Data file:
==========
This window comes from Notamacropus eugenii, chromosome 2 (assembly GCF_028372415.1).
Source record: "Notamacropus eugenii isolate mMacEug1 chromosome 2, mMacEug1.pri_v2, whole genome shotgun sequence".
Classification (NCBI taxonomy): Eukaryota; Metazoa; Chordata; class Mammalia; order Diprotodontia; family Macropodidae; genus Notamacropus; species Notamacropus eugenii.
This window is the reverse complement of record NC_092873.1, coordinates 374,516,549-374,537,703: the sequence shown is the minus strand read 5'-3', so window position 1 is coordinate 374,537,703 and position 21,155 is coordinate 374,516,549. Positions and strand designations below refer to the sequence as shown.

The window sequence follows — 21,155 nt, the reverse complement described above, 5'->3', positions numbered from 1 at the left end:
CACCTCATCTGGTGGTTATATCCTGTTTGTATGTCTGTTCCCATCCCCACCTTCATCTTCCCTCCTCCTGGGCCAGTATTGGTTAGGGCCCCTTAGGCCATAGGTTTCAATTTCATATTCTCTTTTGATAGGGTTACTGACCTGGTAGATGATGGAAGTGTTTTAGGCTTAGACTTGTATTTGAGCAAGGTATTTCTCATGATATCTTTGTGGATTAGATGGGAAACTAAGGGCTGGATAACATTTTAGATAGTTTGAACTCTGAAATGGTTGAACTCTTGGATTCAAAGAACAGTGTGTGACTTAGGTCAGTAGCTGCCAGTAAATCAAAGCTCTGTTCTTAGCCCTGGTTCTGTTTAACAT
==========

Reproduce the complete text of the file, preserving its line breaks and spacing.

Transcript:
This window comes from Notamacropus eugenii, chromosome 2 (assembly GCF_028372415.1).
Source record: "Notamacropus eugenii isolate mMacEug1 chromosome 2, mMacEug1.pri_v2, whole genome shotgun sequence".
Classification (NCBI taxonomy): Eukaryota; Metazoa; Chordata; class Mammalia; order Diprotodontia; family Macropodidae; genus Notamacropus; species Notamacropus eugenii.
This window is the reverse complement of record NC_092873.1, coordinates 374,516,549-374,537,703: the sequence shown is the minus strand read 5'-3', so window position 1 is coordinate 374,537,703 and position 21,155 is coordinate 374,516,549. Positions and strand designations below refer to the sequence as shown.

The window sequence follows — 21,155 nt, the reverse complement described above, 5'->3', positions numbered from 1 at the left end:
CACCTCATCTGGTGGTTATATCCTGTTTGTATGTCTGTTCCCATCCCCACCTTCATCTTCCCTCCTCCTGGGCCAGTATTGGTTAGGGCCCCTTAGGCCATAGGTTTCAATTTCATATTCTCTTTTGATAGGGTTACTGACCTGGTAGATGATGGAAGTGTTTTAGGCTTAGACTTGTATTTGAGCAAGGTATTTCTCATGATATCTTTGTGGATTAGATGGGAAACTAAGGGCTGGATAACATTTTAGATAGTTTGAACTCTGAAATGGTTGAACTCTTGGATTCAAAGAACAGTGTGTGACTTAGGTCAGTAGCTGCCAGTAAATCAAAGCTCTGTTCTTAGCCCTGGTTCTGTTTAACAT